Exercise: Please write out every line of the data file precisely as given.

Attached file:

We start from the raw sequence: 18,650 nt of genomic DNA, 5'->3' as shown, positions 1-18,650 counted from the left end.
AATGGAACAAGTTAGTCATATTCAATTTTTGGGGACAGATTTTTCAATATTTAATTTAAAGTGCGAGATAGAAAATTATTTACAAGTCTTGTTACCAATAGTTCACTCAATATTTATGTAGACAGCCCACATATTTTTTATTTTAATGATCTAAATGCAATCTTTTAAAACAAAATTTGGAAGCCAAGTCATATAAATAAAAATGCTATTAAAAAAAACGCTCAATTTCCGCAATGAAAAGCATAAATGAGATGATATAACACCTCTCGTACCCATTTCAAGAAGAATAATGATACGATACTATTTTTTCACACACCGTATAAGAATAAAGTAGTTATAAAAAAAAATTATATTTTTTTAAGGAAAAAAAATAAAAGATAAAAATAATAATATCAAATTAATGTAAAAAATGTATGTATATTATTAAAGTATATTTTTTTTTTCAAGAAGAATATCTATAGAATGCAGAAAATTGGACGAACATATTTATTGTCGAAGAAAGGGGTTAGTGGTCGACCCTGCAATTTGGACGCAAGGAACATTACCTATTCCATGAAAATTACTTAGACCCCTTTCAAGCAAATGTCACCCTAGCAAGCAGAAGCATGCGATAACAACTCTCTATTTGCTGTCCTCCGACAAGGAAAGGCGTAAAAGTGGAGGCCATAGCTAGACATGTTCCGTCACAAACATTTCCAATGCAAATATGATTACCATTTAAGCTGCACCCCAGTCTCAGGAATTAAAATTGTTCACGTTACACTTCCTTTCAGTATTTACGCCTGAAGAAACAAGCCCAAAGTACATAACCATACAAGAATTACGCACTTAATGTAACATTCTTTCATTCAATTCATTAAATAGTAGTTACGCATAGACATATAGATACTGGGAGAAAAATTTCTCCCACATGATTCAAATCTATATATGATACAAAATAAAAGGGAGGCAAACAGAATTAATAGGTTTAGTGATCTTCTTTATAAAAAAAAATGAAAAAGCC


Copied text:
We start from the raw sequence: 18,650 nt of genomic DNA, 5'->3' as shown, positions 1-18,650 counted from the left end.
AATGGAACAAGTTAGTCATATTCAATTTTTGGGGACAGATTTTTCAATATTTAATTTAAAGTGCGAGATAGAAAATTATTTACAAGTCTTGTTACCAATAGTTCACTCAATATTTATGTAGACAGCCCACATATTTTTTATTTTAATGATCTAAATGCAATCTTTTAAAACAAAATTTGGAAGCCAAGTCATATAAATAAAAATGCTATTAAAAAAAACGCTCAATTTCCGCAATGAAAAGCATAAATGAGATGATATAACACCTCTCGTACCCATTTCAAGAAGAATAATGATACGATACTATTTTTTCACACACCGTATAAGAATAAAGTAGTTATAAAAAAAAATTATATTTTTTTAAGGAAAAAAAATAAAAGATAAAAATAATAATATCAAATTAATGTAAAAAATGTATGTATATTATTAAAGTATATTTTTTTTTTCAAGAAGAATATCTATAGAATGCAGAAAATTGGACGAACATATTTATTGTCGAAGAAAGGGGTTAGTGGTCGACCCTGCAATTTGGACGCAAGGAACATTACCTATTCCATGAAAATTACTTAGACCCCTTTCAAGCAAATGTCACCCTAGCAAGCAGAAGCATGCGATAACAACTCTCTATTTGCTGTCCTCCGACAAGGAAAGGCGTAAAAGTGGAGGCCATAGCTAGACATGTTCCGTCACAAACATTTCCAATGCAAATATGATTACCATTTAAGCTGCACCCCAGTCTCAGGAATTAAAATTGTTCACGTTACACTTCCTTTCAGTATTTACGCCTGAAGAAACAAGCCCAAAGTACATAACCATACAAGAATTACGCACTTAATGTAACATTCTTTCATTCAATTCATTAAATAGTAGTTACGCATAGACATATAGATACTGGGAGAAAAATTTCTCCCACATGATTCAAATCTATATATGATACAAAATAAAAGGGAGGCAAACAGAATTAATAGGTTTAGTGATCTTCTTTATAAAAAAAAATGAAAAAGCC